After fleeing their homeland and hiding their Jewish roots from the Nazis during World War II, the Korbel family returned to Prague after waiting out the war in England. A few short years later, the Communist Party of Czechoslovakia seized power, the family of refugees, including an 11-year-old Marie Jana “Madeleine” Korbelová, arrived at Ellis Island in 1948 and eventually made their way west to settle in Denver, Colorado.
She graduated from Kent Denver School in Cherry Hills Village and earned her political science degree from Wellesley College in Massachusetts in 1959. That summer, she married journalist Joseph Albright who she met while interning at The Denver Post. By 1975, Albright had earned her Ph.D. in Philosophy from Columbia University before the family relocated to Washington, D.C.
Active in politics and global affairs, Albright was recruited to work in the West Wing under Jimmy Carter, taught Eastern European studies at Georgetown University, and served as a foreign policy advisor. In 1993, Albright was appointed as the Ambassador to the United Nations during Bill Clinton’s first term in office; four years later, he appointed Albright to be the United States’ first female Secretary of State.
“Few leaders have been so perfectly suited for the times in which they served,” Clinton said in a statement after her recent passing. “As a child in war-torn Europe, Madeleine and her family were twice forced to flee their home. When the end of the Cold War ushered in a new era of global interdependence, she became America’s voice at the UN, then took the helm at the State Department, where she was a passionate force for freedom, democracy, and human rights.”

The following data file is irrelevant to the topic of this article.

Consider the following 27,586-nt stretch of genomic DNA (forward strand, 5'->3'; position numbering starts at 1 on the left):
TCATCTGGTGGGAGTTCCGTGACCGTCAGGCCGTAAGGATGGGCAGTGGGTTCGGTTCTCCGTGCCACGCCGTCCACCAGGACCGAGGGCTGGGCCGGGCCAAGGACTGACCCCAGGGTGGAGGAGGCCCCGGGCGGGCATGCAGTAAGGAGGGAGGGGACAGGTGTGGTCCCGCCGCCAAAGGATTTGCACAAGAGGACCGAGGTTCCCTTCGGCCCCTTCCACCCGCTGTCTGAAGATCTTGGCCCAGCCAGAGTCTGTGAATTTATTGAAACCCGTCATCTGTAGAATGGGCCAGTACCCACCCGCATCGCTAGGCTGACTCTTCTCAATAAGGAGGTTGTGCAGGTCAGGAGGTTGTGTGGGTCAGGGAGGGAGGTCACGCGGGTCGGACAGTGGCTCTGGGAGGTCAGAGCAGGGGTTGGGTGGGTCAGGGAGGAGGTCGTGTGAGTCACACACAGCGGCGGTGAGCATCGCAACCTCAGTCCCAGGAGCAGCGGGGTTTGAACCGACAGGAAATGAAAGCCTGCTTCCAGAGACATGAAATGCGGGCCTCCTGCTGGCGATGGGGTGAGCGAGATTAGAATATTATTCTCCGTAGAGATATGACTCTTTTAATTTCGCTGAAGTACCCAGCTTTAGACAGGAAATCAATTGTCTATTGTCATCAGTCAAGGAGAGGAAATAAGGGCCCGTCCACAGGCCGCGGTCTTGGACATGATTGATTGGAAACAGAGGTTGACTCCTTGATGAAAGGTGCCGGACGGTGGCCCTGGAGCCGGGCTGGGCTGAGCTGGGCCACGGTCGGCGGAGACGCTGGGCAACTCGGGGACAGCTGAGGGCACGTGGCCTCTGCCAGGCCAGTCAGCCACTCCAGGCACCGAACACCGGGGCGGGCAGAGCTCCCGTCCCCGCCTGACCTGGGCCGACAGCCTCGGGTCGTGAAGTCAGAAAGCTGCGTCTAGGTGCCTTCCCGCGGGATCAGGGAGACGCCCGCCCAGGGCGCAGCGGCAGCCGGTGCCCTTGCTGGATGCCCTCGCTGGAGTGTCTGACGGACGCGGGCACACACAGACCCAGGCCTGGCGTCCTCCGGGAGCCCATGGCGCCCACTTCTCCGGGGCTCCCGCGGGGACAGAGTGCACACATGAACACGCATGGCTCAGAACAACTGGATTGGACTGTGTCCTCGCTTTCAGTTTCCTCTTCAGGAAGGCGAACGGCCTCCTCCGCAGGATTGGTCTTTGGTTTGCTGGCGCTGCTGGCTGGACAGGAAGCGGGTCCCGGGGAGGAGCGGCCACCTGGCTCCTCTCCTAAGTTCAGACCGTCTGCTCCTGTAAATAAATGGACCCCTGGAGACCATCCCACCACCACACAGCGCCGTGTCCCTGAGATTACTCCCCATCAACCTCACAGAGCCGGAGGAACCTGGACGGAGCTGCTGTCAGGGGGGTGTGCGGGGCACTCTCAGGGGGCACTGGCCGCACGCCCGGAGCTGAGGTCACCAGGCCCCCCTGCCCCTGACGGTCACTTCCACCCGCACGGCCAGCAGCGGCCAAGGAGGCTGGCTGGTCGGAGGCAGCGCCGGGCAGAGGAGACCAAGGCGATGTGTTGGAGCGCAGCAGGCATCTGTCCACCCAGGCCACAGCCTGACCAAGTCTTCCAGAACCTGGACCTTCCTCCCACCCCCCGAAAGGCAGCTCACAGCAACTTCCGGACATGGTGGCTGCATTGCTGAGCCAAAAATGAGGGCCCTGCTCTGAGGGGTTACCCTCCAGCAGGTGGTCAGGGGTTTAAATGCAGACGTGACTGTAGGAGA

Her legacy as Ambassador and Secretary of State was mixed with both success and regret including neglect of the genocide in Rwanda. Possibly her most significant actions during her time in the State Department were to ending violence in the Balkans and intervention in Kosovo to prevent a genocide against ethnic Muslims in 1999.
“I think that there were real questions as to … whether a woman could be secretary of state. And not just in terms of dealing with the issues, but in terms of dealing with the people, especially in hierarchical societies. … I found, actually, that I could do that,” she told CNN in 2005. “And people, I think, now can understand that is perfectly possible for a woman to be secretary of state, and I am delighted that there is second one,” a reference to then-Secretary of State Condoleezza Rice.
She remained sharp, politically active, and a fierce defender of democracy until her recent death this month from cancer; Albright even weighed in on the Russian invasion of Ukraine just days before she passed. She was 84.